Nadifa Mohamed was born in Hargeisa in Somaliland. Her 2009 book Black Mamba Boy won global recognition and was awarded the 2010 Betty Trask Award. She has recently published Orchard of Lost Souls. In 2013 she was named one of Granta’s Best of Young British Novelists.

Will the Foundation provide mentoring, or other help with my work?
Last year the answer was no. With the June appointment of Michela Wrong as Literary Director of the Foundation we will experiment this year with offering mentoring to Scholarship winners. Each of the three winners will be offered the opportunity to be mentored by an established author or publisher who will give help when sought on the progress of their book and comments as to how it is succeeding in meeting its objectives. Participation in this scheme will be voluntary. It is not the intention of the MMF to be an editor or a publisher. Scholars will need to find their own agents and publishers although it is to be hoped that over the years the award of a Morland Scholarship will be something that will come to be recognised as an incubator of talent.

Proposed Work
The candidates should submit a brief description of the work they intend to write (200 – 500 words). It should be a new work, not a work in progress. The proposed work must be in English as must all submissions. Please also tell us in fewer than 300 words something about yourself and your background. Anything in your background suggesting that you have the ability and discipline to write a full-length book will be useful. Proposed works can be on any subject though the judges will show preference to works which relate to Africa. Academic work, medical and scientific research, and works on religious subjects will not be considered for an award.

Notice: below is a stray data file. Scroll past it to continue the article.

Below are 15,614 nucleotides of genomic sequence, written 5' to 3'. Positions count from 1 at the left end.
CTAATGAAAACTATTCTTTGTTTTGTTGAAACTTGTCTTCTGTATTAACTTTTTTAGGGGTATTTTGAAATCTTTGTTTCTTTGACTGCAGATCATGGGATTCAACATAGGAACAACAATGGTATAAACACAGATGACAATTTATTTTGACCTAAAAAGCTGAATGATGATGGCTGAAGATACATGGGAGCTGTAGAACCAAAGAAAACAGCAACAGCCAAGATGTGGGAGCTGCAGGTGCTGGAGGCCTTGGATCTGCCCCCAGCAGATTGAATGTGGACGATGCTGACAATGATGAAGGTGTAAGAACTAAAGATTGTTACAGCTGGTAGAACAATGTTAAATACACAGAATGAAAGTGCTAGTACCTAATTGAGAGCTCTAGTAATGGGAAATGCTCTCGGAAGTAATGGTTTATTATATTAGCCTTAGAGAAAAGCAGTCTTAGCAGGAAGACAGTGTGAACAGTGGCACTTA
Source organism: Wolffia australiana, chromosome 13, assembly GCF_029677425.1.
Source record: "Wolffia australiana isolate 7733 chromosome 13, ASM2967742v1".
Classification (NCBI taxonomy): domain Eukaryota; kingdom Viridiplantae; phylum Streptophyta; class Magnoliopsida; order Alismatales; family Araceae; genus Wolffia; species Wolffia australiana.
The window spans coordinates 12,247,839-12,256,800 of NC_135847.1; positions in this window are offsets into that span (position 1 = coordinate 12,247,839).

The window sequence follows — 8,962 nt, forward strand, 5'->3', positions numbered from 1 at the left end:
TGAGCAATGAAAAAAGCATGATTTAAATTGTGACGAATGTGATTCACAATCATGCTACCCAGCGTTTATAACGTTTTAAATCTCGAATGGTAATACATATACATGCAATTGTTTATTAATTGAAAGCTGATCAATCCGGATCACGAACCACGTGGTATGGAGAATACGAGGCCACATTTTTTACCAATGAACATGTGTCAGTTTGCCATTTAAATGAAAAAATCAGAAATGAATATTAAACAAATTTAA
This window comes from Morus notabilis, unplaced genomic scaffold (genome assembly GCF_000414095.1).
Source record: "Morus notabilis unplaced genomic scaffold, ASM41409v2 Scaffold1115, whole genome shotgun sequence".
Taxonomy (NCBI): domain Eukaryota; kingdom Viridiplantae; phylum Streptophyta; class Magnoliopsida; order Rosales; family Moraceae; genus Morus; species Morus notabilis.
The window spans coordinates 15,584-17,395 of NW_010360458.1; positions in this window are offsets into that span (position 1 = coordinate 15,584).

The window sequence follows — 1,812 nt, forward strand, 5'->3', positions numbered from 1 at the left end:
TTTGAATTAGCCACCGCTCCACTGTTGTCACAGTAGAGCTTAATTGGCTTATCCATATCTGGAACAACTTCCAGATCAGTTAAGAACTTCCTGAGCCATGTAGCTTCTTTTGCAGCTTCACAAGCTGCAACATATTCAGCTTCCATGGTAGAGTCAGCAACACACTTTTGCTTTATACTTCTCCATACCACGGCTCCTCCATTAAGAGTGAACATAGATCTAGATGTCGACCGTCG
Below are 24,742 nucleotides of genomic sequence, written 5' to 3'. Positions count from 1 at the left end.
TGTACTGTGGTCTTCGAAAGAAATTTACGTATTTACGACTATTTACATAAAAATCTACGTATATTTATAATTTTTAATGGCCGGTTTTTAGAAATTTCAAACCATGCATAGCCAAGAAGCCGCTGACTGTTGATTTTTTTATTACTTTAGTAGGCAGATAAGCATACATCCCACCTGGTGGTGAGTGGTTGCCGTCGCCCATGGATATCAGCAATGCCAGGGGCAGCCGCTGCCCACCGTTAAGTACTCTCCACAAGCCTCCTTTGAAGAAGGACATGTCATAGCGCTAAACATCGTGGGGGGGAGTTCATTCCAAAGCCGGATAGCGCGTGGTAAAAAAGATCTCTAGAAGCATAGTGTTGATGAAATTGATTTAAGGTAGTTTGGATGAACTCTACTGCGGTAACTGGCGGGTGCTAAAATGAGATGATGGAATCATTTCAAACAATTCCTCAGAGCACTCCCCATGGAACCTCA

Fiction or Non-Fiction
The Trustees have wrestled with this question. There is more good fiction coming out of Africa than non-fiction (if you exclude autobiography from non-fiction). We would love to promote non-fiction. The problem is that non-fiction requires continuing and considerable research which may not fit easily into the 10,000 word a month requirement set out below. The Foundation therefore welcomes both fiction and non-fiction proposals but warns non-fiction applicants that they may have a difficult time keeping to the schedule. We are happy to grant a few months’ grace before the Scholarship payments start and the 10,000 words monthly requirement goes into effect to permit a non-fiction Scholar to do research before he or she starts writing.